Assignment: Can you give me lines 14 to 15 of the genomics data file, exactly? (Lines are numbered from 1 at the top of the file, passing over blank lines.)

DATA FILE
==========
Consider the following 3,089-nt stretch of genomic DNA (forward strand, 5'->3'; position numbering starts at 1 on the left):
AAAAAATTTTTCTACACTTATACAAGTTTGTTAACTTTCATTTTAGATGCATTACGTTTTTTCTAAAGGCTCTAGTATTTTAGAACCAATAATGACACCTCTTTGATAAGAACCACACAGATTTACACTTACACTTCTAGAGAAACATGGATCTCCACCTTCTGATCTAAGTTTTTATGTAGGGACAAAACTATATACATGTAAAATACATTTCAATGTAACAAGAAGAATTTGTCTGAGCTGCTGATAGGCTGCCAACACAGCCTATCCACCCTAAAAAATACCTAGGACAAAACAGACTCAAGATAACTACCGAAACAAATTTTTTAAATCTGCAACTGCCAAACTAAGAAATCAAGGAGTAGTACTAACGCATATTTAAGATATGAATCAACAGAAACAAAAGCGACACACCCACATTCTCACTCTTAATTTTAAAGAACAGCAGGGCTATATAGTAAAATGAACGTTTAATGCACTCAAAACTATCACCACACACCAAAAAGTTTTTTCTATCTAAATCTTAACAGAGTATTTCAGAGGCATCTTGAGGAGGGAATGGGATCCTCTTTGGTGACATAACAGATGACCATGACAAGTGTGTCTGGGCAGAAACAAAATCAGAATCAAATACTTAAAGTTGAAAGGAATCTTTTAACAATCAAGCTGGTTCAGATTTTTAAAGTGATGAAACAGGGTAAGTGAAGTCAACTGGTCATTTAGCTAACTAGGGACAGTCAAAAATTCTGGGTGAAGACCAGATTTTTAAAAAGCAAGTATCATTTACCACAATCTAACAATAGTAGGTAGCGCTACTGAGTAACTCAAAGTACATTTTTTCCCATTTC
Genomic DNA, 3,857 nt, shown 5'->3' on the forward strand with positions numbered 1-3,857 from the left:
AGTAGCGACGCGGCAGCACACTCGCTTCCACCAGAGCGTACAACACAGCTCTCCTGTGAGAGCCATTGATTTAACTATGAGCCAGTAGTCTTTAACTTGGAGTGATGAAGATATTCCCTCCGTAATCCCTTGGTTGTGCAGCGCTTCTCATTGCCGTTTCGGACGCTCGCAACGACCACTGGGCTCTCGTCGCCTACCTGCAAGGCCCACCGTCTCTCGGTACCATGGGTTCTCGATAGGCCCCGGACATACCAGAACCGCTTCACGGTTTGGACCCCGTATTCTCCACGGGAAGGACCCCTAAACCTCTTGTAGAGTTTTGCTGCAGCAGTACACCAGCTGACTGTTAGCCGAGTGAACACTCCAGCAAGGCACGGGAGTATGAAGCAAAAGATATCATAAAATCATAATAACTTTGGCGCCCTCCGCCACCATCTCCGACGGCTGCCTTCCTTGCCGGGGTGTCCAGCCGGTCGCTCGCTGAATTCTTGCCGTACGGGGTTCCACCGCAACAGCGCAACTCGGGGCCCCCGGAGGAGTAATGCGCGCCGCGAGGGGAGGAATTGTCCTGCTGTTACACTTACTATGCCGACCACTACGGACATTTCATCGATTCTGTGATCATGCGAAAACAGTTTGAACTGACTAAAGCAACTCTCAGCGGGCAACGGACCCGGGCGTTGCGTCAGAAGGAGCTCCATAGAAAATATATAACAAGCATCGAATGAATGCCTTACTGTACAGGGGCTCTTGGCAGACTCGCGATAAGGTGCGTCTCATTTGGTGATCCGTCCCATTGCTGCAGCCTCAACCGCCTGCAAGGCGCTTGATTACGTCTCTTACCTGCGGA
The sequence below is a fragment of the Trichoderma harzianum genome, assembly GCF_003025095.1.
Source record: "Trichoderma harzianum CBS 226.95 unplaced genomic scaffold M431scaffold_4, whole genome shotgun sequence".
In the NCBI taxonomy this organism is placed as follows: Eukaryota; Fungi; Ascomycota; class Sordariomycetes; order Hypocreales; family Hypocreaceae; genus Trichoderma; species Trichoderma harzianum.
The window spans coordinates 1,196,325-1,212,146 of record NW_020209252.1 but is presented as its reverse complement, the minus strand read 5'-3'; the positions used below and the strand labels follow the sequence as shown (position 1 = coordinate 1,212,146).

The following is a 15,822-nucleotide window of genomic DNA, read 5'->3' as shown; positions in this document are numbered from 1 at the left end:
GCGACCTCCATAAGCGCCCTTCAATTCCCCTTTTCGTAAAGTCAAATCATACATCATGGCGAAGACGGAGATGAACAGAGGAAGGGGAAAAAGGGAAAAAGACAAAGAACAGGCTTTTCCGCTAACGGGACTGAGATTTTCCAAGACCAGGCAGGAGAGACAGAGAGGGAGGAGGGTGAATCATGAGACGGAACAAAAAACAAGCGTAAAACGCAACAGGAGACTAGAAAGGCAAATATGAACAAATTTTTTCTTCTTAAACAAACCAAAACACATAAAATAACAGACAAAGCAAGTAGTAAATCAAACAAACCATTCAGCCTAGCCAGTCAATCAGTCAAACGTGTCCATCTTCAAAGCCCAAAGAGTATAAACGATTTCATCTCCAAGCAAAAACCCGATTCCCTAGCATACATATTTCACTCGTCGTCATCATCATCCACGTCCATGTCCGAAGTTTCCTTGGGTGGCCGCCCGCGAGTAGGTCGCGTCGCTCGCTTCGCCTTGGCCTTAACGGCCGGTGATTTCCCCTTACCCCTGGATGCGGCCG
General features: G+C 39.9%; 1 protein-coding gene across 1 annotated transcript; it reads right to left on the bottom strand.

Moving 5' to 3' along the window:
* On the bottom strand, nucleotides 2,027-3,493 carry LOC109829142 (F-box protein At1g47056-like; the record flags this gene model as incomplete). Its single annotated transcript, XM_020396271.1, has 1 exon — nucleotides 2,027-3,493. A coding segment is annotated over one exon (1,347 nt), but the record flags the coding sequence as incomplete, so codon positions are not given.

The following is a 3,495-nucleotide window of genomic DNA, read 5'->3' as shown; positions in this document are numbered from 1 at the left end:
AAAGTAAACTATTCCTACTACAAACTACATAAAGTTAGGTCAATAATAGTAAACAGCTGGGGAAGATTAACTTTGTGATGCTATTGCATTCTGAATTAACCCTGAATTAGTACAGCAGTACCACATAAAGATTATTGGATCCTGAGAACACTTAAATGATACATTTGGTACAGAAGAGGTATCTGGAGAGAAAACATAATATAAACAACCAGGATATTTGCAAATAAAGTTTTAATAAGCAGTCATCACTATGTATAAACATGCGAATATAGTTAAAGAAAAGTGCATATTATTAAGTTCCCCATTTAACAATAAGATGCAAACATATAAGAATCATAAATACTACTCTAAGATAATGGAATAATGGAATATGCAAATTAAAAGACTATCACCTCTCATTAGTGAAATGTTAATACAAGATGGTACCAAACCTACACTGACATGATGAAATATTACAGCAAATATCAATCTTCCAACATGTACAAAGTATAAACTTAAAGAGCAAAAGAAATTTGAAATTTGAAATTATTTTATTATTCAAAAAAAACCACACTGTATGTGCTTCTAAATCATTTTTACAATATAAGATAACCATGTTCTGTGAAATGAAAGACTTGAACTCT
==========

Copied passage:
The following is a 3,495-nucleotide window of genomic DNA, read 5'->3' as shown; positions in this document are numbered from 1 at the left end:
AAAGTAAACTATTCCTACTACAAACTACATAAAGTTAGGTCAATAATAGTAAACAGCTGGGGAAGATTAACTTTGTGATGCTATTGCATTCTGAATTAACCCTGAATTAGTACAGCAGTACCACATAAAGATTATTGGATCCTGAGAACACTTAAATGATACATTTGGTACAGAAGAGGTATCTGGAGAGAAAACATAATATAAACAACCAGGATATTTGCAAATAAAGTTTTAATAAGCAGTCATCACTATGTATAAACATGCGAATATAGTTAAAGAAAAGTGCATATTATTAAGTTCCCCATTTAACAATAAGATGCAAACATATAAGAATCATAAATACTACTCTAAGATAATGGAATAATGGAATATGCAAATTAAAAGACTATCACCTCTCATTAGTGAAATGTTAATACAAGATGGTACCAAACCTACACTGACATGATGAAATATTACAGCAAATATCAATCTTCCAACATGTACAAAGTATAAACTTAAAGAGCAAAAGAAATTTGAAATTTGAAATTATTTTATTATTCAAAAAAAACCACACTGTATGTGCTTCTAAATCATTTTTACAATATAAGATAACCATGTTCTGTGAAATGAAAGACTTGAACTCT